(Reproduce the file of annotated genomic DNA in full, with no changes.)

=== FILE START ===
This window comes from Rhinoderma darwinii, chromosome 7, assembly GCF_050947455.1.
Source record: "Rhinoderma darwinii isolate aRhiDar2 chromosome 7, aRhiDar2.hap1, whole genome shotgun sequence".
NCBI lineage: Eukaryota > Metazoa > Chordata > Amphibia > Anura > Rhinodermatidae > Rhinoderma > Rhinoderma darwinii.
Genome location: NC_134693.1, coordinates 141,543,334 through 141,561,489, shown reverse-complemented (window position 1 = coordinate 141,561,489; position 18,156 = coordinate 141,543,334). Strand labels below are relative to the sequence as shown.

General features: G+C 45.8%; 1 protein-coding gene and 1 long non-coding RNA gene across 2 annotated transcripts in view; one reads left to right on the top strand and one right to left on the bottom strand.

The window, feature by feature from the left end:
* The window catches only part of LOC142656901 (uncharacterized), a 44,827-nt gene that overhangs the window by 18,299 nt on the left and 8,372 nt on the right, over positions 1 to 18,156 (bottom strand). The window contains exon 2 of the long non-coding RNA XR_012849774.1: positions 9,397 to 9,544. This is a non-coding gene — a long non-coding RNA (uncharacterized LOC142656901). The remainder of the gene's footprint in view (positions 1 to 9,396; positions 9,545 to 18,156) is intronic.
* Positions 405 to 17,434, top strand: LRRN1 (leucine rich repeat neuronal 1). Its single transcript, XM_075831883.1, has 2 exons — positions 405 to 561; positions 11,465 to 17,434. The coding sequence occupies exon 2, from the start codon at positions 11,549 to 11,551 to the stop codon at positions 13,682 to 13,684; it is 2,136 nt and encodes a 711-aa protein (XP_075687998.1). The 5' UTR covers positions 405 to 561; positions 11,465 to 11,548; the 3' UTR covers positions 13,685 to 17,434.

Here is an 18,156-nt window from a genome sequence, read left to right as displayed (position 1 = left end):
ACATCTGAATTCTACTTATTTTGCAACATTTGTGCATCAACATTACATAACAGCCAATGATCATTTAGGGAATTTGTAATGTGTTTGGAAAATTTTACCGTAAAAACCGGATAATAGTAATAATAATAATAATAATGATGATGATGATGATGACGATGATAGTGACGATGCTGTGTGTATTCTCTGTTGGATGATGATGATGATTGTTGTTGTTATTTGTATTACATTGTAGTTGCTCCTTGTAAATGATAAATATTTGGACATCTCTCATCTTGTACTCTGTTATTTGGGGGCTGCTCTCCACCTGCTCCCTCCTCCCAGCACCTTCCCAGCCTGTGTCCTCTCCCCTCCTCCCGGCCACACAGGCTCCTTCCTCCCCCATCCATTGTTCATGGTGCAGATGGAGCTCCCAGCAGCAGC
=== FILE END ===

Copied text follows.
This window comes from Rhinoderma darwinii, chromosome 7, assembly GCF_050947455.1.
Source record: "Rhinoderma darwinii isolate aRhiDar2 chromosome 7, aRhiDar2.hap1, whole genome shotgun sequence".
NCBI lineage: Eukaryota > Metazoa > Chordata > Amphibia > Anura > Rhinodermatidae > Rhinoderma > Rhinoderma darwinii.
Genome location: NC_134693.1, coordinates 141,543,334 through 141,561,489, shown reverse-complemented (window position 1 = coordinate 141,561,489; position 18,156 = coordinate 141,543,334). Strand labels below are relative to the sequence as shown.

General features: G+C 45.8%; 1 protein-coding gene and 1 long non-coding RNA gene across 2 annotated transcripts in view; one reads left to right on the top strand and one right to left on the bottom strand.

The window, feature by feature from the left end:
* The window catches only part of LOC142656901 (uncharacterized), a 44,827-nt gene that overhangs the window by 18,299 nt on the left and 8,372 nt on the right, over positions 1 to 18,156 (bottom strand). The window contains exon 2 of the long non-coding RNA XR_012849774.1: positions 9,397 to 9,544. This is a non-coding gene — a long non-coding RNA (uncharacterized LOC142656901). The remainder of the gene's footprint in view (positions 1 to 9,396; positions 9,545 to 18,156) is intronic.
* Positions 405 to 17,434, top strand: LRRN1 (leucine rich repeat neuronal 1). Its single transcript, XM_075831883.1, has 2 exons — positions 405 to 561; positions 11,465 to 17,434. The coding sequence occupies exon 2, from the start codon at positions 11,549 to 11,551 to the stop codon at positions 13,682 to 13,684; it is 2,136 nt and encodes a 711-aa protein (XP_075687998.1). The 5' UTR covers positions 405 to 561; positions 11,465 to 11,548; the 3' UTR covers positions 13,685 to 17,434.

Here is an 18,156-nt window from a genome sequence, read left to right as displayed (position 1 = left end):
ACATCTGAATTCTACTTATTTTGCAACATTTGTGCATCAACATTACATAACAGCCAATGATCATTTAGGGAATTTGTAATGTGTTTGGAAAATTTTACCGTAAAAACCGGATAATAGTAATAATAATAATAATAATGATGATGATGATGATGACGATGATAGTGACGATGCTGTGTGTATTCTCTGTTGGATGATGATGATGATTGTTGTTGTTATTTGTATTACATTGTAGTTGCTCCTTGTAAATGATAAATATTTGGACATCTCTCATCTTGTACTCTGTTATTTGGGGGCTGCTCTCCACCTGCTCCCTCCTCCCAGCACCTTCCCAGCCTGTGTCCTCTCCCCTCCTCCCGGCCACACAGGCTCCTTCCTCCCCCATCCATTGTTCATGGTGCAGATGGAGCTCCCAGCAGCAGC